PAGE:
Big Island, Big Fire
For centuries, the Hawaiian goddess of fire has hopped across the Pacific, furiously building one island after another. Welcome to Hawaii Volcanoes National Park, the home of the legendary Madame Pele.
Be warned. Nothing can prepare you for your first glimpse ofPele, the Big Island's most powerful deity. Not the ash plumes inthe distance as you jet over from Honolulu. Not the jagged blackrivers of dried lava that the Kona airport covers.
After all, Pele (pronounced PAY-lay) is a ferocious spirit whochallenges common sense: She makes rock burn and then flow like ariver. She destroys things, houses and roads and thick twistingtrees. And she creates the newest earth on Earth.
Even the drive into her hearth at first offers few clues to hernature. Just inside Hawaii Volcanoes National Park, on thesoutheastern flank of the Big Island, the road winds through greenlawns bordered by ferns. Honey creepers, colorful tropical birds,fidget in the red-flowered 'ohi'a trees. How pastoral, youthink.
But then you get out of your car at historic Volcano HouseHotel, stroll over to a low wall of lava rock, and the world dropsaway. Before you yawns Kilauea Caldera: a breathtaking burnt-blackdepression almost 2 miles across and hundreds of feet deep.Staggering size keeps it from being called a mere crater.
From its steep embankment fringed with ferns, dozens of steamvents send silky columns skyward. On the slate-black caldera floor,steam whooshes from cracks and holes in bulging, or sunken, orshattered plates of hardened lava. This black-and-white effectincreases in the cool mornings, when you can check it out overbreakfast in Volcano House's Ka 'Ohelo dining room. Look down anytime of day and you may spot hikers, ant-size in the distance,crossing the unworldly wreckage.
But where's the truly hot stuff, the spectacular, spurting lavafeatured on all those nature shows? It's right beneath your feet.Two miles down seethes an enormous magma reservoir, a holding tankfor the molten rock that punches up through the planet's crust,making this park our most continuously shifting landscape. On andoff for centuries, lurid-red lava has smashed up through the craterfloor, glowered in jagged cracks, geysered out of boilinglakes.
An early Volcano House guest, Mark Twain, was so impressed bythese pyrotechnics that he called Italy's Mount Vesuvius "a soupkettle" in comparison. He also noted that "the smell of sulphur isstrong, but not unpleasant to a sinner."
In 1983 the lava in the reservoir found a new escape route orvent, called Pu'u 'O'o, a few miles to the east, and it continuesto gush. As a result, Kilauea's partially molten floor cooled,hardened, cracked, and finally settled, though volcanologists knowthat it could break open any time. If so, it likely won't eruptdisastrously, as Washington's Mount St. Helen's did in 1980. Thelava that built the Hawaiian islands from the seafloor up tends toburble along like pancake batter, so experts say the subterraneanpressure won't grow to potentially catastrophic levels.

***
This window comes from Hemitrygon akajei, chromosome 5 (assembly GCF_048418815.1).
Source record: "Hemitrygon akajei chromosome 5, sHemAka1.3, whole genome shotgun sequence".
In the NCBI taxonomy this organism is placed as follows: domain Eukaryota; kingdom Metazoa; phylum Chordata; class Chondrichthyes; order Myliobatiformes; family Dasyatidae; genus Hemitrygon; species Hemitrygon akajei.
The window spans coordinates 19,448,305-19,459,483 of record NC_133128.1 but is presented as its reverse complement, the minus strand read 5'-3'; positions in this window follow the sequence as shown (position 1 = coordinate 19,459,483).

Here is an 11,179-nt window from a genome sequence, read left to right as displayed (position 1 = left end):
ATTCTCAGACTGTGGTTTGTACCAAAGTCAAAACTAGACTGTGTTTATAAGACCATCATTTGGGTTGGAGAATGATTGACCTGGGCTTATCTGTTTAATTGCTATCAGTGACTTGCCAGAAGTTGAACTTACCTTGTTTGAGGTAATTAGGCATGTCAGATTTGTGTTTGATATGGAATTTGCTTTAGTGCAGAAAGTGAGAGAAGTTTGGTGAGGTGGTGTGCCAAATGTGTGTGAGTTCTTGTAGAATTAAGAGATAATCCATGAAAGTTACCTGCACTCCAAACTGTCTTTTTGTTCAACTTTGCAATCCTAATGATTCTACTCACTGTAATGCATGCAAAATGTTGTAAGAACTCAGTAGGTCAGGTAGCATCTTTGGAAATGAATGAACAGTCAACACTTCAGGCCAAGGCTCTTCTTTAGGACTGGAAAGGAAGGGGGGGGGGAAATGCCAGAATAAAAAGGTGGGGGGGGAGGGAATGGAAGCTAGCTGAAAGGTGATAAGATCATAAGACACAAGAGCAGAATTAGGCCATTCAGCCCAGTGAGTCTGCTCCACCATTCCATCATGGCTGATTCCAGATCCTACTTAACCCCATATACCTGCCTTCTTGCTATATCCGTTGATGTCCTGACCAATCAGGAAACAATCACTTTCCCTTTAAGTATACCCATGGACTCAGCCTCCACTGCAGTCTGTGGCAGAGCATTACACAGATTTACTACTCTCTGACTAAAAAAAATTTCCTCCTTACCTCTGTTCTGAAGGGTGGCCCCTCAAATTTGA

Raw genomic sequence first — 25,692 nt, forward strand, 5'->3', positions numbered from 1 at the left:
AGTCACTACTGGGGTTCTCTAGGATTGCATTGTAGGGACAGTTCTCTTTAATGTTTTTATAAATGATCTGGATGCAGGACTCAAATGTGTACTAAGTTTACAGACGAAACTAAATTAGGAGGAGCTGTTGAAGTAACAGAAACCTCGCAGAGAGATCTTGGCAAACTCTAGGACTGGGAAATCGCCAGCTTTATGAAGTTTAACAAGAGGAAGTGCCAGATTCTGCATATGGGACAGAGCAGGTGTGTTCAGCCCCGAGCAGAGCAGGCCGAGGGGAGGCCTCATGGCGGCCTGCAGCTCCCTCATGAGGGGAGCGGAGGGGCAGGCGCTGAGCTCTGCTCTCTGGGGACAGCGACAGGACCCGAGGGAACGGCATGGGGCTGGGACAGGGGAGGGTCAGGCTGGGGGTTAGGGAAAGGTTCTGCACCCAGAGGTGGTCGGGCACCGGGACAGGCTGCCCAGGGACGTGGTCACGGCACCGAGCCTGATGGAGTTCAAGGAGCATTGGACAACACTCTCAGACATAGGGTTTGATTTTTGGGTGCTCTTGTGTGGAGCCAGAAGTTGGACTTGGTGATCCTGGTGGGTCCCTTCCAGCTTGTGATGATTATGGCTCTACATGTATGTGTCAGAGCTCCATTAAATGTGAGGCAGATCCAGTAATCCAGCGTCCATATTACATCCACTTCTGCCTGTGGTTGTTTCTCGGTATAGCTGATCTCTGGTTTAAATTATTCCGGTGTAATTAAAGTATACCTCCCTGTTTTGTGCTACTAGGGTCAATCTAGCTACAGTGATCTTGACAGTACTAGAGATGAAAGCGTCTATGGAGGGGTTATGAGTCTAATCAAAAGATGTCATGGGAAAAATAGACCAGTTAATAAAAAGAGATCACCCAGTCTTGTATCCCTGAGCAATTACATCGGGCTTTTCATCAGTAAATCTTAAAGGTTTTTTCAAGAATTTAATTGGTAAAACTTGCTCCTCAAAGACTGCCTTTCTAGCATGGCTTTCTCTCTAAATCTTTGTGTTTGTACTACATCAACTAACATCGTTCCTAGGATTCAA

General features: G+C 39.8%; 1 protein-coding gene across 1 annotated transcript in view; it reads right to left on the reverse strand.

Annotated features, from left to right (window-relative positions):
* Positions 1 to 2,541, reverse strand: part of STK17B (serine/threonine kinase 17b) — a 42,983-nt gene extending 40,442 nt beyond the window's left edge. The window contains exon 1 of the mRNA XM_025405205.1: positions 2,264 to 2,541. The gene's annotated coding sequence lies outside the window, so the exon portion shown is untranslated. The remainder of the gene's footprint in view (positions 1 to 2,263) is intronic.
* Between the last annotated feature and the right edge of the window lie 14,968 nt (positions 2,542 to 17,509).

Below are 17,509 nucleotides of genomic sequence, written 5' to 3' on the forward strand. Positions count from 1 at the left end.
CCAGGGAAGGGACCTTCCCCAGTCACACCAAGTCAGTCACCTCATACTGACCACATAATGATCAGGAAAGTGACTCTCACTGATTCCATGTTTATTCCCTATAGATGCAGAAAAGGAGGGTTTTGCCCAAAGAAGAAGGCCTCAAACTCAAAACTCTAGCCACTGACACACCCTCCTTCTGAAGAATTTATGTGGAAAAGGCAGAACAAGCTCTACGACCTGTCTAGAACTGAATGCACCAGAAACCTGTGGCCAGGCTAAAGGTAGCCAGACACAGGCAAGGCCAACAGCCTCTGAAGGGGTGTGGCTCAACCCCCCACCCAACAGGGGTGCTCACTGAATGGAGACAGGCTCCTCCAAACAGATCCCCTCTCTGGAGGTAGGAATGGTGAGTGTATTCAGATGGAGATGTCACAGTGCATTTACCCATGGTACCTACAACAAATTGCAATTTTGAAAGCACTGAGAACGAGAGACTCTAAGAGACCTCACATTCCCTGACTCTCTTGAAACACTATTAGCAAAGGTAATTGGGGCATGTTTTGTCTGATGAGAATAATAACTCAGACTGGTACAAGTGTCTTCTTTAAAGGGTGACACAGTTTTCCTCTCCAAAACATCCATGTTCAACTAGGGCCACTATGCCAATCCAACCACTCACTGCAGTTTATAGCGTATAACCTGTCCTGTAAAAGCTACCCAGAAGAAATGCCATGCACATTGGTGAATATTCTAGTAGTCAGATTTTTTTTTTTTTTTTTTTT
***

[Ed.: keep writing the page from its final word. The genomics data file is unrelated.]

This sense of safety helps make the park the most visited placeamong the islands and has scientists calling Kilauea "the drive-involcano." Well-maintained Chain of Craters Road and its easilyaccessible hiking trails drop more than 3,000 feet in altitude,snaking down for 20 miles through huge lava fields and the shockingcontrast of tangled swatches of jungle.
If you decide to hike, put on boots, a sun hat, and sunblock,and carry plenty of water. As you carefully crunch over the lava,it clinks underfoot like broken pottery, and it shines like aporcelain bowl. After all, it was baked in the kiln of thesuperheated earth.
At Pu'u Huluhulu trail, a two-hour round-trip hike takes youacross a 1974 lava flow and includes a 150-foot-high cinder coneyou can climb to view smoking Pu'u 'O'o. Whenever the smoke clears,you can see a jagged black hole flickering from within.
Helicopter rides available outside the park can zoom you overfor a closer look. But for hikers, much eerier views await wheredried lava renders impassable what was once a loop highway. Atdusk, check in with park rangers in their mobile station (which hasreplaced a "permanent" structure torched by lava). Then, binocularsand flashlight in hand, take a short stroll. As darkness descends,you'll see long, orange-glowing rivers braiding down a distantridge. Now and then, something will flare up, most likely a tree,ignited by the touch of lava.
For a cooler outing, try the sunken, fern-choked trail to theThurston Lava Tubes, not far from Volcano House. It's ironic thatthis rough, dripping tunnel should feel so dark and chilly-it onceserved as a conduit for an incandescent river of rock.
Another path takes you through the giant, gnarled trees of theKipuka Puaulu, or Bird Park, a little way up Mauna Loa Road. Thisis one of the park's several kipukas, green islands that ancientsurrounding lava flows somehow spared.
From this vantage point, you may see a strange haze along therugged cliffs of the far-off coast. It's vog, or volcanic fog,formed from the boiling mixture of fire and sea.
Up the road, you'll find the trailhead to Mauna Loa, whosesummit and southeastern shoulders lie within park boundaries. It'sthe world's most massive mountain when measured from its base onthe ocean floor. For hardy backpackers, a two- or three-day hikeleads to the sometimes-snowy summit at 13,680 feet. But just a fewminutes of uphill walking will provide stunning views of thePacific.
Closer to Volcano House, don't miss the Jaggar Museum, attachedto the Hawaiian Volcano Observatory on the lip of Kilauea Caldera.The museum features some of the best eruption footage you'll eversee and an absorbing look into the world of volcanolozists. It'stheir job every day to read the pulse, blood pressure, and whims ofthe mysterious, mind-boggling Madame Pele.